Tap to Read ➤

Are You Ready for Your New Family?

Mikkie Mills Nov 14, 2019
Starting a family of your own is the ultimate goal for many people. Whether you're thinking about adoption or ready to start trying to get pregnant, there's a lot to consider before you start your family. It's not a decision that anyone takes lightly, no matter how washer they are too get started.
Having a family can be overwhelming in a good way, but if you're not prepared, it might also be overwhelming in a bad way. Here are a few things to consider before you start your family.

Extra Costs

It may seem cold, but absolutely one of the first and biggest considerations to starting a family is the additional cost. Will you be able to afford all the consistent additional expenses? How much can you do to save money now? Can you put money aside for a college fund? Can you afford family health insurance and baby proofing and the extra mouth to feed?
It seems cruel to think in terms of money when you're talking about a child, but it's important to do the math and be pragmatic about the effects that having a child will have on your day to day life. You need to know the cost, and be prepared for it, as best you can, so you can focus on being the best parent you can be.

Less Time

You probably already know the stereotype of the exhausted new parent who hasn't gotten a full night's sleep in weeks, but you may not have fully processed that the demands on your time don't just come at night. A child takes time out of your life all day long, for the rest of your life.
More time spent with your child means less time spent on your work, on your hobbies, on your social obligations. You should be consciously aware of the fact that when the baby comes, your schedule will be very different. Be prepared to say no more often than you used to, so you can put your family first.

New Peer Group

While it's not unavoidable, it is very likely that you will lose touch with friends who don't have kids. The fact of the matter is that you will have different interests and different priorities from people who don't have children. In exchange, you'll very likely make many new friends who are parents.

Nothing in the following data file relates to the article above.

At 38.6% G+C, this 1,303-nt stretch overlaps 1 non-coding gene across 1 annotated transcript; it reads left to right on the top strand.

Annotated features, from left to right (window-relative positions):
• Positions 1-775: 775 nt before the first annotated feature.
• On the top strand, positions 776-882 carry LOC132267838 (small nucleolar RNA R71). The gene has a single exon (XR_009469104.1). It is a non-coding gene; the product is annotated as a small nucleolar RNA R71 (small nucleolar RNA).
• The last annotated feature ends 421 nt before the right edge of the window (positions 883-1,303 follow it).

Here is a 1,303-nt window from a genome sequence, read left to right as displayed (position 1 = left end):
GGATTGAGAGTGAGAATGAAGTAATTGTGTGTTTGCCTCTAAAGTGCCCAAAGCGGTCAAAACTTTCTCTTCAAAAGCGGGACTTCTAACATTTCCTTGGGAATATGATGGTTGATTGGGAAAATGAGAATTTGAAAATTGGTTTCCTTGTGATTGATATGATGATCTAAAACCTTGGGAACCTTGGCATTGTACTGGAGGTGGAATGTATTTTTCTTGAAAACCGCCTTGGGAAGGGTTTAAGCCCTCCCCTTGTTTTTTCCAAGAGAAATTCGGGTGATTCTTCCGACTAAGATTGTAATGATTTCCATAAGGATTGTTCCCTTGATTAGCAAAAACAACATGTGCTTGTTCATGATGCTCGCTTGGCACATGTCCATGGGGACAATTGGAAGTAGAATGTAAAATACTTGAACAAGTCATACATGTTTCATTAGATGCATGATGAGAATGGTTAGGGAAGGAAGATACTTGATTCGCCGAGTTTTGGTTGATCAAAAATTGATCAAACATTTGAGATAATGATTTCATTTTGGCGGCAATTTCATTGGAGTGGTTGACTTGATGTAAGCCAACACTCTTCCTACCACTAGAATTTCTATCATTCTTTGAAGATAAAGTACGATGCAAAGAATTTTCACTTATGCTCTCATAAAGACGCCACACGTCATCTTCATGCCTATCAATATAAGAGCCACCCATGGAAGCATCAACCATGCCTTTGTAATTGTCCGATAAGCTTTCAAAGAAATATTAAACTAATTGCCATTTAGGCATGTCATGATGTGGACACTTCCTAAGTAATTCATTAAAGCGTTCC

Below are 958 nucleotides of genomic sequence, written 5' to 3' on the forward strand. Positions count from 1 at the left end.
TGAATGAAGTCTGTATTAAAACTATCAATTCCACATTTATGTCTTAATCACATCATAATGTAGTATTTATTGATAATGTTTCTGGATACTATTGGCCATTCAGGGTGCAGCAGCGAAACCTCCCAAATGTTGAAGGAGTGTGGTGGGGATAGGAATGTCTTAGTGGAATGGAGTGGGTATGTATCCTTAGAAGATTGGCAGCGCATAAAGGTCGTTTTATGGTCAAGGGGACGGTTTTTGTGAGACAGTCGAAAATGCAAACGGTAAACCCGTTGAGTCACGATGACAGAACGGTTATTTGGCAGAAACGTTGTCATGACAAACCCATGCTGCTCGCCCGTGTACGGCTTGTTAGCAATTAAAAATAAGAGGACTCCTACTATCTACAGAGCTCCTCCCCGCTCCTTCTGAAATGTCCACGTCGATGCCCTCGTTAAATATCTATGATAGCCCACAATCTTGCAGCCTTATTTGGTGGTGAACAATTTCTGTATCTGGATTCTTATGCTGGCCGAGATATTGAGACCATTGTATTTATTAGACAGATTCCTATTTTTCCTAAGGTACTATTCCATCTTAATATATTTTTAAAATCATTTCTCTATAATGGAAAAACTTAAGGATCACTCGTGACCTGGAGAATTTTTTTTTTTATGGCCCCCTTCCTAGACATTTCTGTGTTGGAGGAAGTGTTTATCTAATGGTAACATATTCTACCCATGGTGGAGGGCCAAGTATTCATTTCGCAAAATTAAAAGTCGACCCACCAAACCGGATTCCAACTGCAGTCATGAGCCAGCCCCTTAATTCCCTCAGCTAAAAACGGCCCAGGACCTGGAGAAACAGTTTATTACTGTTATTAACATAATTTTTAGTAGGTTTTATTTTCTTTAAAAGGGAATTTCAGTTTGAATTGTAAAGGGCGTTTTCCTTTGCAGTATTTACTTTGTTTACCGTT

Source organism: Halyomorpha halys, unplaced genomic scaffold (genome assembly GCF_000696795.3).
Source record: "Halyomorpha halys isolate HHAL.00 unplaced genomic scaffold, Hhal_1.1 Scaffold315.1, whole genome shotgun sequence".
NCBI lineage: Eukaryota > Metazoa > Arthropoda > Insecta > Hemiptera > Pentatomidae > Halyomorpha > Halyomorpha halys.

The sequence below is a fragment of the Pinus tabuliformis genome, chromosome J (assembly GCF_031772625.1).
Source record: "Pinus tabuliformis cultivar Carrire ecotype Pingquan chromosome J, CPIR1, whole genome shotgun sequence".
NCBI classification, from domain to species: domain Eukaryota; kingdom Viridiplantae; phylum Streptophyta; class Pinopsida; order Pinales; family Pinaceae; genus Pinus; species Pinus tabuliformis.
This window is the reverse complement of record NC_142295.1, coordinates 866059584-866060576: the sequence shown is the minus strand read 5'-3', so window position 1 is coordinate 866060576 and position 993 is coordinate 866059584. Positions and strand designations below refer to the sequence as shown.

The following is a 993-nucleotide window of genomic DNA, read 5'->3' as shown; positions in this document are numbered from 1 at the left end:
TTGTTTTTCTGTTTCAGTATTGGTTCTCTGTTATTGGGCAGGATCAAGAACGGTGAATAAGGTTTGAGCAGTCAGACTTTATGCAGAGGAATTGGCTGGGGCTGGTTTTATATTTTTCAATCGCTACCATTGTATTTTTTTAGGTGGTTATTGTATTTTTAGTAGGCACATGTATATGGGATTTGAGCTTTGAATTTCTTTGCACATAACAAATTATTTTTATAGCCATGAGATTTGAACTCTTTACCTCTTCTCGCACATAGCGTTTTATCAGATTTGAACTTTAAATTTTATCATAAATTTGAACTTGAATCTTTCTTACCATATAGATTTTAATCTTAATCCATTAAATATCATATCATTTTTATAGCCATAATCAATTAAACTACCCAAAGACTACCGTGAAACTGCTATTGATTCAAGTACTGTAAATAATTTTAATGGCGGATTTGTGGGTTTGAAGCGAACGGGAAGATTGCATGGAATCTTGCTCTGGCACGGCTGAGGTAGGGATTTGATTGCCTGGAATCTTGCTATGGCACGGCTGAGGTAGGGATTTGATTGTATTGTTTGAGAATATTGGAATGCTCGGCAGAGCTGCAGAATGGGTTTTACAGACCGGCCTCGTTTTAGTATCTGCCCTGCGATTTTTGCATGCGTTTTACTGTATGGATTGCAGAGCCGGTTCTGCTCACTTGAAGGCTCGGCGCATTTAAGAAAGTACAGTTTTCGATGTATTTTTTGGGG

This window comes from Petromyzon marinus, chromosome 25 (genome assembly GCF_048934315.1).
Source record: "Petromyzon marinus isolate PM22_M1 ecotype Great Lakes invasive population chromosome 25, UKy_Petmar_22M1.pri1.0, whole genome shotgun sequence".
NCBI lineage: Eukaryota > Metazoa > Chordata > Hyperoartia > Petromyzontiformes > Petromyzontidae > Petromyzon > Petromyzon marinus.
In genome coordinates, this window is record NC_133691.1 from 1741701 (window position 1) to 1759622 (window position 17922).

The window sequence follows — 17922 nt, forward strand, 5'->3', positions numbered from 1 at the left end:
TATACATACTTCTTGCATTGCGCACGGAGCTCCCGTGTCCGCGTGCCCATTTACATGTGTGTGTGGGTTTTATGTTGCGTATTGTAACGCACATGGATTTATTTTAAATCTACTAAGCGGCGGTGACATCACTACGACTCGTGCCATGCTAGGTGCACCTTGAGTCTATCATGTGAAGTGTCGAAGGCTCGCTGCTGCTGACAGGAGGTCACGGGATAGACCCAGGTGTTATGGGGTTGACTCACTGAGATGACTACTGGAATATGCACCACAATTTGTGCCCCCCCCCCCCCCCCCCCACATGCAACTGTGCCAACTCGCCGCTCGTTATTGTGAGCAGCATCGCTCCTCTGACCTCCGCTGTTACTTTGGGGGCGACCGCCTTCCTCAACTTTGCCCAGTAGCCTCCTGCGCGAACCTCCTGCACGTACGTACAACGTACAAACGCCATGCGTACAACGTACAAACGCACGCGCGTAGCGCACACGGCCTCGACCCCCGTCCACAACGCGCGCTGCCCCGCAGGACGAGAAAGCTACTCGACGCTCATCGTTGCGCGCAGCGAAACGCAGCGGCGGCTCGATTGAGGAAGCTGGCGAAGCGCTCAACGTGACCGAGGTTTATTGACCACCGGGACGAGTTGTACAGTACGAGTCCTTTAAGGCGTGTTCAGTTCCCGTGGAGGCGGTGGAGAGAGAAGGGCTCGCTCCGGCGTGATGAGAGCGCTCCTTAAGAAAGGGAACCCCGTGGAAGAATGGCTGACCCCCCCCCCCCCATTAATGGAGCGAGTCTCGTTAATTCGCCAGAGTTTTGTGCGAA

While by no means absolute, this change is inevitable to a certain degree. Being a parent means that you have a new peer group, and that's okay! You'll make lots of new friends and build a new support group of people who are going through the same trials and joys that you are.

Make Sure You Have Support

The long and the short of it is this: things are going to change and you'll need help. Make sure that you have a support network of friends and family, people you trust to be part of your family. A good partner is a good place to start, and many people can also find support from their parents and siblings.
You can find support in your community an even online, through parent groups and play groups and every through schools. Even as a single parent, building a family isn't something you can do alone. With everything you have to think of, you won't want to be alone in this, and you don't have to be.

New Priorities

Having a child changes many things. Perhaps most importantly, it will change your priorities. Things that you would have never cared about before become absolutely essential.
Not to mention the fact that you will begin to look at the future and the world around you in a while new way. Instead of asking yourself if something looks like fun, you'll wonder if it's safe for your family.
Parents always worry about their children, but there's joy too: you'll see things in a new light, experiencing things afresh as you look through your child's eyes.